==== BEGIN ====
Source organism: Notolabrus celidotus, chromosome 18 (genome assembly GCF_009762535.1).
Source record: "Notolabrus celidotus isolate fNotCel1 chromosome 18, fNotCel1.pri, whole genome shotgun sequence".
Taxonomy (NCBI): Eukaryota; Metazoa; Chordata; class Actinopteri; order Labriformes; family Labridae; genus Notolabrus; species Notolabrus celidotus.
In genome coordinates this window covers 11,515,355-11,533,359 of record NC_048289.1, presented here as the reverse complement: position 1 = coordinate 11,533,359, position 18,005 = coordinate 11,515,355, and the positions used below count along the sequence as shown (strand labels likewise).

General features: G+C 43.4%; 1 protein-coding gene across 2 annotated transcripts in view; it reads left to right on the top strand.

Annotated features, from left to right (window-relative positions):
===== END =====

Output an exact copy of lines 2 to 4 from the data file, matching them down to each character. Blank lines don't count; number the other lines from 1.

Source record: "Notolabrus celidotus isolate fNotCel1 chromosome 18, fNotCel1.pri, whole genome shotgun sequence".
Taxonomy (NCBI): Eukaryota; Metazoa; Chordata; class Actinopteri; order Labriformes; family Labridae; genus Notolabrus; species Notolabrus celidotus.
In genome coordinates this window covers 11,515,355-11,533,359 of record NC_048289.1, presented here as the reverse complement: position 1 = coordinate 11,533,359, position 18,005 = coordinate 11,515,355, and the positions used below count along the sequence as shown (strand labels likewise).